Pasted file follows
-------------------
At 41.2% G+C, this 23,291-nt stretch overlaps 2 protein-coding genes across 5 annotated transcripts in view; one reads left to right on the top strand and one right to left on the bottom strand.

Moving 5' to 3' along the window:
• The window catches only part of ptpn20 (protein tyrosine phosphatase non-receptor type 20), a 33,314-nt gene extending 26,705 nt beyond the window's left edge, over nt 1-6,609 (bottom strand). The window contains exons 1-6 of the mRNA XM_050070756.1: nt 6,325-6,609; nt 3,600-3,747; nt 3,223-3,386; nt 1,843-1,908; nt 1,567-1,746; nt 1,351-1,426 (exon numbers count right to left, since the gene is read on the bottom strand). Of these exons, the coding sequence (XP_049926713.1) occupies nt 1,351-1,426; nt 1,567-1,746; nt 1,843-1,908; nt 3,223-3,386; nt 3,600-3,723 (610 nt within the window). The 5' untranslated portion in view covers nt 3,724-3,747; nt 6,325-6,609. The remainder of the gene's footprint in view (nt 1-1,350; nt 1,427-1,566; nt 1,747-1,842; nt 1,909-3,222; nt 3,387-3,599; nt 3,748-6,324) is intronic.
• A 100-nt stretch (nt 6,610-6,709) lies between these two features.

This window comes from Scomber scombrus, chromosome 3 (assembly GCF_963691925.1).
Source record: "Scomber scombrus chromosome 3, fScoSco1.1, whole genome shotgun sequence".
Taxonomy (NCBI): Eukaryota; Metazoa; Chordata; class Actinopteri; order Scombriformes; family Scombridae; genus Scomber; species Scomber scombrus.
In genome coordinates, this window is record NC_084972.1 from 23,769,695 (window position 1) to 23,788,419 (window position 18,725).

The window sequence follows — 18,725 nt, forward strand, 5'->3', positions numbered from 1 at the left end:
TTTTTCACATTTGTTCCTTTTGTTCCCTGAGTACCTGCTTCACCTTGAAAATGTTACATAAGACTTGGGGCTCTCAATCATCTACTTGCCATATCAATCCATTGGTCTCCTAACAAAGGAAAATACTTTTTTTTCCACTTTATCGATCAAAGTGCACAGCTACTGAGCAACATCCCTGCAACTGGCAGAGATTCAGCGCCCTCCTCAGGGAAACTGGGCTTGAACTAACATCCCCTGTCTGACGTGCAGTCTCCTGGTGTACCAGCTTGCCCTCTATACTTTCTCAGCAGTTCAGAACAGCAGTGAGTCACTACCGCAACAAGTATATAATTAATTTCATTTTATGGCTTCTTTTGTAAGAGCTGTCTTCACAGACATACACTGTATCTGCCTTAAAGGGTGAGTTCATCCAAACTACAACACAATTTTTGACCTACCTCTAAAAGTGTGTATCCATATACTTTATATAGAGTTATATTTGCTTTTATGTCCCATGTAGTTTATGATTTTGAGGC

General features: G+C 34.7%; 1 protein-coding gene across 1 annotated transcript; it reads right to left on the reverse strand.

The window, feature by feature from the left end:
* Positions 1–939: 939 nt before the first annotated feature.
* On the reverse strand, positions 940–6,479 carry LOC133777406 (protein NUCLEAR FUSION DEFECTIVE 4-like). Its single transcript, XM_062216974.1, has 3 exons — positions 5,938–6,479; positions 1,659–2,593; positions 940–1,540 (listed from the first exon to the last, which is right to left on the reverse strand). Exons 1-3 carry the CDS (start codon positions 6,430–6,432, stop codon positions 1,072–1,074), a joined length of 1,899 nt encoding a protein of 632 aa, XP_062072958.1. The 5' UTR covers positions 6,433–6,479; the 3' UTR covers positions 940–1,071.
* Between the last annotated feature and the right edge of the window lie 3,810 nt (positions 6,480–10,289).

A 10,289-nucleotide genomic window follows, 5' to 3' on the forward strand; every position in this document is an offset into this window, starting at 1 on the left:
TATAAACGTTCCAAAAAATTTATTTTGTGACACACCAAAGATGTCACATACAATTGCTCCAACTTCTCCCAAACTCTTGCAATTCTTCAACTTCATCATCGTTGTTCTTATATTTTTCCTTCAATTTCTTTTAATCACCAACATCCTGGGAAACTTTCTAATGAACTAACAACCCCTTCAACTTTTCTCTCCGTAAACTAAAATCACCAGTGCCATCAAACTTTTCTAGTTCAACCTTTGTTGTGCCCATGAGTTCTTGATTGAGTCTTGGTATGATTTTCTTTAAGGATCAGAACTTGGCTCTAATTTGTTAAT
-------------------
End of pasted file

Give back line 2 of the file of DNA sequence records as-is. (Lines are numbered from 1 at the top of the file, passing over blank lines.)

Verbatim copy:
Moving 5' to 3' along the window: